<p>I would emphasize how I didn't let failure, particularly in an area so close to my heart, stop me from trying something new. I used the motivation to train harder than ever, and I honestly can say that all the emotion: anger, sadness, regret, shame etc from getting cut from the tennis team, was the driving factor to help me accomplish what i did. Sports are a huge part of my life, and I couldn't let tennis leave an empty void in my life. </p>

<p>If anyone bothered to read all that, do you guys think this could be developed into a unique essay? It's 100% from the heart, and while I realize certain parts may seem slightly cliche, it's all true and i'm hoping with an emphasis on how I took my failure and turned it into positive energy and motivation, I can make this essay distinguishable from all the essays centered around sports. I realize many of us participate in sports, but I can truly say athletics are a central part of my life and a deep passion, so i'm really hoping I can make this essay work, because it is 100% me.</p>

<p>Personally I think you have a very great idea for your college essay and I envy you as I have little to nothing that I can write about. </p>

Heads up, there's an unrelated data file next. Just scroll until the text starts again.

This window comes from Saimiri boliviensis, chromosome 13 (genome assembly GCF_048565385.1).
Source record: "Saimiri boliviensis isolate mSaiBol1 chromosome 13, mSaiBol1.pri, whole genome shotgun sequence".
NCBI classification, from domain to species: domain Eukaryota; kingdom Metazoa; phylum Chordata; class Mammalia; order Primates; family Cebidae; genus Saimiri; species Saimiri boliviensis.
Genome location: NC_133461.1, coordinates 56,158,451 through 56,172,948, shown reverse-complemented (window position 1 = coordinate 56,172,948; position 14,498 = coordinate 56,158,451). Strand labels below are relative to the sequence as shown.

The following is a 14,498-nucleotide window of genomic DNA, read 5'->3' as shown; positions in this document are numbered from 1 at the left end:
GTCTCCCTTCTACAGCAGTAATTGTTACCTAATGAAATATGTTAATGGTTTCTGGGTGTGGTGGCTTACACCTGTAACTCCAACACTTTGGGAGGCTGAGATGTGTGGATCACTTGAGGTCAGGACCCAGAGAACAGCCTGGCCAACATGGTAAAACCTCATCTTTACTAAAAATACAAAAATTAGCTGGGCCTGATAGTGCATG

<p>A great thing going for you is the fact that it is, as you say, "you" so getting all your thoughts onto paper should be very easy and should come out very fluid.</p>

<p>I'll give you my concerns though and they are just that, concerns. They are as followed:</p>

<p>Length may be an issue as the way I see it you have alot to say and may not be able to get all that you want into a space of around 500 words.
Also the fact is when reading this the fact that you "Failed" stood out. I understand that you are explaining your triumph afterwards but regardless you still "failed". </p>

<p>The first concern is entirely in your hands though I have a suggestion for the second. I'm not sure how you were planning on writing your essay but write with an informal tone and don't use the word "failed". That's a no no, instead use a sentence like this (just a suggestion):</p>

<p>"Although things didn't go my way with making the final cut, I didn't let that stop me from (insert whT you want to emphasis)" </p>

<p>Failure= Things not going my way</p>

<p>These are my suggestions and insights and nothing more. My word isn't set in stone and neither is anyone elses. Hope I helped and good luck and if you find mind telling me where I can find some? Lol</p>

I understand that you are explaining your triumph afterwards but regardless you still "failed".